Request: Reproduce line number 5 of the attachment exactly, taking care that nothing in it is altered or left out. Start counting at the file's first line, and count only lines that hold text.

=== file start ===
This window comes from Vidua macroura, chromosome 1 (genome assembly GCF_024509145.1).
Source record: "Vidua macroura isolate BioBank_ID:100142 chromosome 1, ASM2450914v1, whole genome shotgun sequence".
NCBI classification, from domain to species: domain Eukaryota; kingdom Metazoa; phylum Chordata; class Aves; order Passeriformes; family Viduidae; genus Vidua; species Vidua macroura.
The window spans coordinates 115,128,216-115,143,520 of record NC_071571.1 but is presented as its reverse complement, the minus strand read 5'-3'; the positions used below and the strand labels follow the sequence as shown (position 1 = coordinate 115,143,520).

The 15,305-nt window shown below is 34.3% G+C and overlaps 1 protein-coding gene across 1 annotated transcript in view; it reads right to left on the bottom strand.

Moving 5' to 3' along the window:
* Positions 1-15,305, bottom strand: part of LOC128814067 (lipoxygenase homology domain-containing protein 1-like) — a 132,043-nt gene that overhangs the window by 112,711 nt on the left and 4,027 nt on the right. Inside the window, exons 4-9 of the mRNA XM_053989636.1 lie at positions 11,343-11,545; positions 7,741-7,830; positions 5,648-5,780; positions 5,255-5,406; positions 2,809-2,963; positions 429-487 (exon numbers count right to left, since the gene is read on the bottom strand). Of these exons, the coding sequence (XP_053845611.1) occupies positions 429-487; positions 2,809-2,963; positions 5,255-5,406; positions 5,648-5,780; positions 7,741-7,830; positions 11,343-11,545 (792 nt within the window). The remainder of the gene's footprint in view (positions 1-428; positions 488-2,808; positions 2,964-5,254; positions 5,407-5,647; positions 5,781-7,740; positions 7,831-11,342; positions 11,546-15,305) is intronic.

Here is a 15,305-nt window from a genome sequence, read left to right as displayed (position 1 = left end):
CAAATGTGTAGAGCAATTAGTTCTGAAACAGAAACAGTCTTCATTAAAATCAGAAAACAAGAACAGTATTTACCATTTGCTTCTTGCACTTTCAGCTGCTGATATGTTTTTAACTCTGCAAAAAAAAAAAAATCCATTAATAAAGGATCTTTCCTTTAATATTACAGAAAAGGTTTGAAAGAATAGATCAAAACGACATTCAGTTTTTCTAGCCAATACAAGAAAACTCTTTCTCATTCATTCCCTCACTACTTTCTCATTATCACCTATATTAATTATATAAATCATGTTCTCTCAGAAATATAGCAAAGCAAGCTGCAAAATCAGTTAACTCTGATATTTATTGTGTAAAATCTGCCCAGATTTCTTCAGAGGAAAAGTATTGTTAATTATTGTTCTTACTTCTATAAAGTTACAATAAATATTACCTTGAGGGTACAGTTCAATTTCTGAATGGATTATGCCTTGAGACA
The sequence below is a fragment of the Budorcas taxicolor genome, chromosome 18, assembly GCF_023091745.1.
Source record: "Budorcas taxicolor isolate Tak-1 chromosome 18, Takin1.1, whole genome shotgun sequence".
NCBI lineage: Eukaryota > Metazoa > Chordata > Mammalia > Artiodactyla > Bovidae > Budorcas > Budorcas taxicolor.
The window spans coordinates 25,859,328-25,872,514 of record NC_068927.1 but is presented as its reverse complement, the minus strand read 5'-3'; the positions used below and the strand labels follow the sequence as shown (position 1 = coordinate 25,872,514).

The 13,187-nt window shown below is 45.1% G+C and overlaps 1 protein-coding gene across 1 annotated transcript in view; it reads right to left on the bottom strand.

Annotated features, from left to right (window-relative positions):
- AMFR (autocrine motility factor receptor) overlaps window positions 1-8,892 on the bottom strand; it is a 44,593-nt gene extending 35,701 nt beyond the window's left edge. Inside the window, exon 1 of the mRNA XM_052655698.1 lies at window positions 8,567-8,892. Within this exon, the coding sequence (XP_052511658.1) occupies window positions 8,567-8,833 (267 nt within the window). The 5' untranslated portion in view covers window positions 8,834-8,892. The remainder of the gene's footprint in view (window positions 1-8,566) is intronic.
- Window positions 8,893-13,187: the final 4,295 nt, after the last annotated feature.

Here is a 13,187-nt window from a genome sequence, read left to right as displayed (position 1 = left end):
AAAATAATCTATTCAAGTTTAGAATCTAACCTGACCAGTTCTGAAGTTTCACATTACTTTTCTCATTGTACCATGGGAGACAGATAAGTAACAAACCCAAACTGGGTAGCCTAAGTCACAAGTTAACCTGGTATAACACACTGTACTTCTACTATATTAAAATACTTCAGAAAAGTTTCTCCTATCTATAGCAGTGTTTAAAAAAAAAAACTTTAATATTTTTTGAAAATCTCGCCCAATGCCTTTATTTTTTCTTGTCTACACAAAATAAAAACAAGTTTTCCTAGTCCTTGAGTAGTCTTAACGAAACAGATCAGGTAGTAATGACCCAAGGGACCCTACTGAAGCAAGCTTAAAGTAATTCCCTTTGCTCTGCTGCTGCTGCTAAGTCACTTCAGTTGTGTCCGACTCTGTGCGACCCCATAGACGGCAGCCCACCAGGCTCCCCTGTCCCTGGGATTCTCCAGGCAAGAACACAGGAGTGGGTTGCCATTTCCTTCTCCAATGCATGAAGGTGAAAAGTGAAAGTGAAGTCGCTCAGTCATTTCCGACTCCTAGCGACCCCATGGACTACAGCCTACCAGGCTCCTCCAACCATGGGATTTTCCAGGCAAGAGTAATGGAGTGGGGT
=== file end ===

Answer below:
The 15,305-nt window shown below is 34.3% G+C and overlaps 1 protein-coding gene across 1 annotated transcript in view; it reads right to left on the bottom strand.